The first two submissions push the boundaries of cube attacks, or more generally, higher-order differential cryptanalysis of round-reduced Keccak-f. In Ketje, these attacks always target the initialization phase that applies Keccak-p[n_{r}=12] to the concatenation of a key and a nonce. The algebraic degree of Keccak-p[n_{r}], for a small number of rounds, is d=2^{nr}, so a straightforward higher-order differential attack would require a data complexity of 2^{d} chosen input blocks (e.g., for n_{r}=6 rounds, the degree is d=64 and the straightforward data complexity is 2^{64}). By applying some sophisticated tricks, one can peel off one or two rounds resulting in much lower data complexities. The first two submissions achieve this by exploiting specific propagation properties of the round function.
The third submission is the first to attack the encryption/decryption phase of Ketje Jr. In this phase, a known-plaintext attacker gets the value of the first r=16 bits of the state for every round of Keccak-f. Information-theoretically n=200/16=12.5 such blocks would be sufficient to break Ketje by state recovery, but the computational difficulty increases quickly with n. This submission investigates weakened versions of Ketje Jr with increased rates: r=32 and r=40 bits and break the security claim. The attacks confirm that the tweak between Ketje v1 and Ketje v2 results in an increase in safety margin.
These three attacks add to the already substantial amount of cryptanalysis of the Keccak-f permutation in a keyed setting. They enforce the positions of Ketje (and Keyak) as being among the most cryptanalyzed authenticated ciphers.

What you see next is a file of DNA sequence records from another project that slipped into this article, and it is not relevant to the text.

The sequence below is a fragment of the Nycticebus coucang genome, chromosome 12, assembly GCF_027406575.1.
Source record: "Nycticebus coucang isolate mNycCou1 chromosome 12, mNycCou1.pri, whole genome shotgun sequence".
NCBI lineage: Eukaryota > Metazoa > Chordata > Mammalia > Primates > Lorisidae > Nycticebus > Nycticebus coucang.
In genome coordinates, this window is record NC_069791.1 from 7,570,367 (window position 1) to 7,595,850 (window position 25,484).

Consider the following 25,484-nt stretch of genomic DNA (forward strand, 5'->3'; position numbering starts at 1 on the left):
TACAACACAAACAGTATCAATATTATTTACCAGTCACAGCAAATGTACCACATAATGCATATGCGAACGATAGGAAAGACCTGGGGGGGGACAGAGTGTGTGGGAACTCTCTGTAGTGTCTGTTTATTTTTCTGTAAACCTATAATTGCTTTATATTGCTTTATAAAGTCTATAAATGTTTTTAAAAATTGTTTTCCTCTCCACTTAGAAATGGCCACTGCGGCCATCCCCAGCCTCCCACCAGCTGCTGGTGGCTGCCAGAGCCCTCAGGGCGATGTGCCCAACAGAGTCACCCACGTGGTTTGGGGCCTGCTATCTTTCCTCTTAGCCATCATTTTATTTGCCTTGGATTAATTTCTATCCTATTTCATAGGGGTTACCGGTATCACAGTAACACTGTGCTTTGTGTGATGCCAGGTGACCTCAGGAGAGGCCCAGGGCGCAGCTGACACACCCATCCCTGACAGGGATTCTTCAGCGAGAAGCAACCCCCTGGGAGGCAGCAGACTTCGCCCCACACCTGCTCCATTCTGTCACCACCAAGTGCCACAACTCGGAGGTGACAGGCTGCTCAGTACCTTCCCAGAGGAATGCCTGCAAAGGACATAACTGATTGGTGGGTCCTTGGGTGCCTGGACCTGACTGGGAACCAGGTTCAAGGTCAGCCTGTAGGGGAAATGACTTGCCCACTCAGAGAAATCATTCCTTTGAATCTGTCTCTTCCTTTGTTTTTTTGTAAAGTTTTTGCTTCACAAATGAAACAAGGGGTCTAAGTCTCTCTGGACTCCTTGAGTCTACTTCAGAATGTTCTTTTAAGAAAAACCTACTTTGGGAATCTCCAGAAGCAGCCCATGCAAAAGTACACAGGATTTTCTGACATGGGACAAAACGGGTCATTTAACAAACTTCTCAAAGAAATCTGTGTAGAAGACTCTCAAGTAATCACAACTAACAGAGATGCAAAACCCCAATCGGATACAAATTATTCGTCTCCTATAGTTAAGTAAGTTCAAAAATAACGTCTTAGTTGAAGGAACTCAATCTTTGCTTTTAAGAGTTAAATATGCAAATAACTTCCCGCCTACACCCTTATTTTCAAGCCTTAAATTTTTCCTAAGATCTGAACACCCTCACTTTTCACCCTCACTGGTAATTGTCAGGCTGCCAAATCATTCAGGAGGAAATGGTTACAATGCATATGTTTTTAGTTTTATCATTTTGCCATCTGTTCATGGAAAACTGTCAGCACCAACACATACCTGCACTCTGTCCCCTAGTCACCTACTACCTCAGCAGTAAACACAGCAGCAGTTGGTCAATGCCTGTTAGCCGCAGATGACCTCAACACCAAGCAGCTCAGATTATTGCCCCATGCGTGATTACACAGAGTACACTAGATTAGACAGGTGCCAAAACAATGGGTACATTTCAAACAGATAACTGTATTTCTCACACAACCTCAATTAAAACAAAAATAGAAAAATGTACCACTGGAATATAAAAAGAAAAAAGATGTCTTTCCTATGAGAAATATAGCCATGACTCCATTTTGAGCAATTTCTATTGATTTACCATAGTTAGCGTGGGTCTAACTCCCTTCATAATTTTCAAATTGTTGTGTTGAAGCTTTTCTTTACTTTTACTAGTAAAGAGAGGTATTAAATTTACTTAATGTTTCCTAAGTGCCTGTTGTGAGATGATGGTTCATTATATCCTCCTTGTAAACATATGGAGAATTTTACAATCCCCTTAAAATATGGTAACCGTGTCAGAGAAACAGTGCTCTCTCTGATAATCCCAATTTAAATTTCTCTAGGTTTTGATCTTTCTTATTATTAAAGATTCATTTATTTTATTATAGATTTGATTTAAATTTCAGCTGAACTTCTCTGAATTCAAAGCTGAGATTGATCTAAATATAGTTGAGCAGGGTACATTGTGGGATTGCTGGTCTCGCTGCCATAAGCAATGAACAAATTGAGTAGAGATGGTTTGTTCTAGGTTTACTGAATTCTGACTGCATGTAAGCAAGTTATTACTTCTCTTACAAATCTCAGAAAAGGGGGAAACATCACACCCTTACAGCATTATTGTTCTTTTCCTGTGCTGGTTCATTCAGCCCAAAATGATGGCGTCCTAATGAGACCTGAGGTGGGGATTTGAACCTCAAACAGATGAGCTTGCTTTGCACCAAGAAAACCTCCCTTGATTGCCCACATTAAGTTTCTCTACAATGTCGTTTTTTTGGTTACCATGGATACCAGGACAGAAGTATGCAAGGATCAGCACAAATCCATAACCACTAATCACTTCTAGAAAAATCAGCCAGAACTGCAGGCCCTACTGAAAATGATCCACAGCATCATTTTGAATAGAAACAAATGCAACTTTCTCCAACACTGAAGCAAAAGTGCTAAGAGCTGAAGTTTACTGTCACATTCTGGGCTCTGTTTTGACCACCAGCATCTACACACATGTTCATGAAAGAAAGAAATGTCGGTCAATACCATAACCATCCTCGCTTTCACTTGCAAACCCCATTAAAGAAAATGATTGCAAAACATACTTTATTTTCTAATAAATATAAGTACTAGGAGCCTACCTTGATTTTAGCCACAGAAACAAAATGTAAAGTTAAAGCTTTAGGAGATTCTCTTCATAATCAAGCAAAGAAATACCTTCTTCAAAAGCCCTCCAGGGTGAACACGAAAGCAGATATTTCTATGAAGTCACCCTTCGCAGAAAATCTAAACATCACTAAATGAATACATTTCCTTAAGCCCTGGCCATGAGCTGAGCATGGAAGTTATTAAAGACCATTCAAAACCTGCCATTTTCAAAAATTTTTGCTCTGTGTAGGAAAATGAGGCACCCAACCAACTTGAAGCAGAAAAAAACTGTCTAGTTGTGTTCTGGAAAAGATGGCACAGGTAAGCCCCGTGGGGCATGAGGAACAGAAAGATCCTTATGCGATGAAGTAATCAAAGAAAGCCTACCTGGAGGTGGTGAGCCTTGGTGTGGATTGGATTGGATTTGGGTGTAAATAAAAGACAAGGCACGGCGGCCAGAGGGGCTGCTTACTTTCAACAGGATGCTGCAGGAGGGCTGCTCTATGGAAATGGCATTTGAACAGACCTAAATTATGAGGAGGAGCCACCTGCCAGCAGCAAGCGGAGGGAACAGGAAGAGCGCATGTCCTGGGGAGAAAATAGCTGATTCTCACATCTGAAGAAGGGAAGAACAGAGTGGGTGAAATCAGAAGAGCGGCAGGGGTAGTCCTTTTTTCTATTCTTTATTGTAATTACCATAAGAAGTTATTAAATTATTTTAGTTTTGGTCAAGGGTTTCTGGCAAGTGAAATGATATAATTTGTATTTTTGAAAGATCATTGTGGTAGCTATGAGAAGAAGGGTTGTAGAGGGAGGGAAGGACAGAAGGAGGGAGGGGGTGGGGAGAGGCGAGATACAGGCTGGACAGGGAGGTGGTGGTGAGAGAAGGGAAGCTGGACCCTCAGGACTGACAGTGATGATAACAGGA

Given these nice results, we decided to award all three submissions. For practical reasons, the contestants of the first two entries got Belgian chocolates, while those of the latter received Belgian beer.
Everyone's a winner in this contest. Congratulations to all!
We are glad to announce the final version of the Farfalle construction and of the Kravatte pseudo-random function and encryption schemes.
First published in late 2016 on IACR ePrint, an update of our paper Farfalle: parallel permutation-based cryptography was accepted at the journal Transactions on Symmetric Cryptography (ToSC). We will present it at the yearly Fast Software Encryption (FSE) conference in Brugge, Belgium, in March 2018.
In the last couple of months, we applied some changes to both Farfalle and Kravatte^{1}. This was due to prompt third-party cryptanalysis by different researchers. First Ling Song and Jian Guo contacted us with a key recovery cube attack on the (full) previous version of Kravatte. Then a second team of cryptanalysts (who wish to stay anonymous at this point, as their paper is under submission) sent us the description of even more powerful attacks targeting the expansion layer specifically. Consequently, we modified Kravatte by taking 6 rounds for all four permutation instances. And to counteract the attacks of the second team, we made a more fundamental change by adopting a non-linear rolling function in the expansion layer. We realize that switching from a linear rolling function to a non-linear one is a change in philosophy, and we discuss it in the paper.
The optimized code in the KCP and the reference implementation in KeccakTools are in sync.